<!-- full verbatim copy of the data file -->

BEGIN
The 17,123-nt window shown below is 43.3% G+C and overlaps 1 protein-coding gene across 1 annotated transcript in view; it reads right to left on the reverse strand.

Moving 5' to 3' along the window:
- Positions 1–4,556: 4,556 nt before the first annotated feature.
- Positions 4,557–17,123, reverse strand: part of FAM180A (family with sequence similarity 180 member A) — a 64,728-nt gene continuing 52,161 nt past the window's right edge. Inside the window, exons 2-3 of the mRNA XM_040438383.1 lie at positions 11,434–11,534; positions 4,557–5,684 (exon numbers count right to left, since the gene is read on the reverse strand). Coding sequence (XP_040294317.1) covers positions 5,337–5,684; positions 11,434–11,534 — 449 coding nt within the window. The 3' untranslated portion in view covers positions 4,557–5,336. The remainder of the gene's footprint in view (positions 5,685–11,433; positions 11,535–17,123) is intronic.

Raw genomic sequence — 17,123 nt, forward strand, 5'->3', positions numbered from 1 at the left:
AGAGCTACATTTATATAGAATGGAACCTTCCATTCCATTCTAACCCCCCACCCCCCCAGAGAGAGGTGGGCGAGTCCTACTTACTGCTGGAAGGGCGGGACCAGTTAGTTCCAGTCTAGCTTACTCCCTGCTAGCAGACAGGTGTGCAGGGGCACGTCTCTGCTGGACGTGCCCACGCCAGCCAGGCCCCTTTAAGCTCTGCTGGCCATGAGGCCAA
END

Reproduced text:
The 17,123-nt window shown below is 43.3% G+C and overlaps 1 protein-coding gene across 1 annotated transcript in view; it reads right to left on the reverse strand.

Moving 5' to 3' along the window:
- Positions 1–4,556: 4,556 nt before the first annotated feature.
- Positions 4,557–17,123, reverse strand: part of FAM180A (family with sequence similarity 180 member A) — a 64,728-nt gene continuing 52,161 nt past the window's right edge. Inside the window, exons 2-3 of the mRNA XM_040438383.1 lie at positions 11,434–11,534; positions 4,557–5,684 (exon numbers count right to left, since the gene is read on the reverse strand). Coding sequence (XP_040294317.1) covers positions 5,337–5,684; positions 11,434–11,534 — 449 coding nt within the window. The 3' untranslated portion in view covers positions 4,557–5,336. The remainder of the gene's footprint in view (positions 5,685–11,433; positions 11,535–17,123) is intronic.

Raw genomic sequence — 17,123 nt, forward strand, 5'->3', positions numbered from 1 at the left:
AGAGCTACATTTATATAGAATGGAACCTTCCATTCCATTCTAACCCCCCACCCCCCCAGAGAGAGGTGGGCGAGTCCTACTTACTGCTGGAAGGGCGGGACCAGTTAGTTCCAGTCTAGCTTACTCCCTGCTAGCAGACAGGTGTGCAGGGGCACGTCTCTGCTGGACGTGCCCACGCCAGCCAGGCCCCTTTAAGCTCTGCTGGCCATGAGGCCAA